If you’re new to mushroom hunting, here’s our disclaimer. Seek guidance! Make sure you know how to identify any wild mushroom before eating it and do so at your own risk. There are poisonous mushrooms in Michigan. All wild mushrooms should be cleaned and well-cooked before consumption. According to the MDNR, “All true morels found in Michigan have one characteristic in common: their caps (heads, tops) are pitted with little hollows, as if holes had been punched partway through them. The pattern of the pits varies from species to species, but all have them. False morel species may be ridged, wrinkled, waved or even quite smooth, but they do not have hole-like pits. True morels are also hollow inside. The common morel is often called the white or gray morel. Its color varies from light cream to gray to yellowish-brown, depending on habitat and age. The hollow cap is attached to the stalk at the base. The common morel is perhaps the easiest of all edible spring mushrooms to recognize and is therefore widely collected.”
There are numerous books, videos, guides, online sites, and classes available to help with everything from probable morel locations to tree identification. Better yet, go with an experienced hunter, or you can usually find a local group or class to join.
There is all kinds of advice on finding morels, like looking for ash and elm trees, but then morels favor fruit trees, like an old apple orchard area. The problem is, people have found morels almost everywhere. I’ve found them under a deck, in the middle of a mowed yard, and my biggest single morel I’ve found was under a pine tree. But play the percentages and look for ash and elm trees, and you have to have soil temperatures in the 50s before you start seeing morels popping. A wet spring is often a precursor to a good mushroom year. But a string of nights when the temperature is at or above 50 degrees is the real trigger. Concentrate on well-drained areas that receive plenty of precipitation but don’t necessarily hold it. And when looking for that 50-degree soil, know that the south and westward slopes warm faster.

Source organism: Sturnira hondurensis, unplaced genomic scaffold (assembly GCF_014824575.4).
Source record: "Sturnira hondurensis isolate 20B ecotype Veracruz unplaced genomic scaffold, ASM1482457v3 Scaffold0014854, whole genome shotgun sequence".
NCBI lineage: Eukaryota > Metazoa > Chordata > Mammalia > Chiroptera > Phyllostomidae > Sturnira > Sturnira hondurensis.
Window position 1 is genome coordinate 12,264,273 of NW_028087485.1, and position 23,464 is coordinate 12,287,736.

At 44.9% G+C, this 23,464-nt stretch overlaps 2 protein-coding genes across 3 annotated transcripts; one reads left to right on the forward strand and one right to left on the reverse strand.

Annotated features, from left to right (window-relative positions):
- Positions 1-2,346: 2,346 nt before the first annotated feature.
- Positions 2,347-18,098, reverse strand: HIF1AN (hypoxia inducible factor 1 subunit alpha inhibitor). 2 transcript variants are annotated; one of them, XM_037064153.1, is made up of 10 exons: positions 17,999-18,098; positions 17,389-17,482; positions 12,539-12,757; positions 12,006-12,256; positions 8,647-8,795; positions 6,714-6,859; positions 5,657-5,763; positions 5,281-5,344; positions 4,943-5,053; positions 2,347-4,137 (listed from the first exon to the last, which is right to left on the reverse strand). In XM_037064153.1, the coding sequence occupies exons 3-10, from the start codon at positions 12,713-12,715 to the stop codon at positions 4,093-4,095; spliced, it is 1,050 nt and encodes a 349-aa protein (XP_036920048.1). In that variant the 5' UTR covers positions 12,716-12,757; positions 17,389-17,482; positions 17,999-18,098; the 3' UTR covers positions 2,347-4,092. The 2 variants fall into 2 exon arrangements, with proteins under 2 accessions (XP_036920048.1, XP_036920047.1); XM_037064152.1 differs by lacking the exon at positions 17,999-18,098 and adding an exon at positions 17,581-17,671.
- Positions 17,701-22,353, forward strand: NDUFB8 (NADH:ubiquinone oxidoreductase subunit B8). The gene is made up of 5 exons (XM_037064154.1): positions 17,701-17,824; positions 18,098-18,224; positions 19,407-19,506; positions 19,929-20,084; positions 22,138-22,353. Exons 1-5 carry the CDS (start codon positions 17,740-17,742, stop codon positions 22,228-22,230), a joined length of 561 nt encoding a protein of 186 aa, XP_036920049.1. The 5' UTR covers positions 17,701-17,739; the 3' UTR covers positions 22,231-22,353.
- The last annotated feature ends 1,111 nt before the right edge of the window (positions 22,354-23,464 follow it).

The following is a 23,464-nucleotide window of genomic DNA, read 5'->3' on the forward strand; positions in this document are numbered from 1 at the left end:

Spotting morels is challenging. You have to look past all the ground debris, leaves, branches, ferns, etc. Just keep visualizing the morel in your mind, slow down, pause often, but never use a rake. Some hunters utilize small binoculars and shooting glasses that help clarify. Or, you could wander in the woods in the dark and lean against a tree and wait for the sun to rise, but it’s not very good odds and only worked once.
If the mushrooms are cleaned as they are harvested, it will keep dirt out of the pits of those morels previously collected. Morels should be stored in paper bags or waxed paper and refrigerated soon after harvest. Do not store morels in airtight plastic bags or containers; they will last longer if kept from drying out but allowed to breathe.
Another tip for morel hunters is to be mindful of turkey hunters in the woods.
Our recipe page (page 59) features all morel mushroom recipes this month, so be sure to check them out. And don’t forget to email those trophy photos; email@example.com.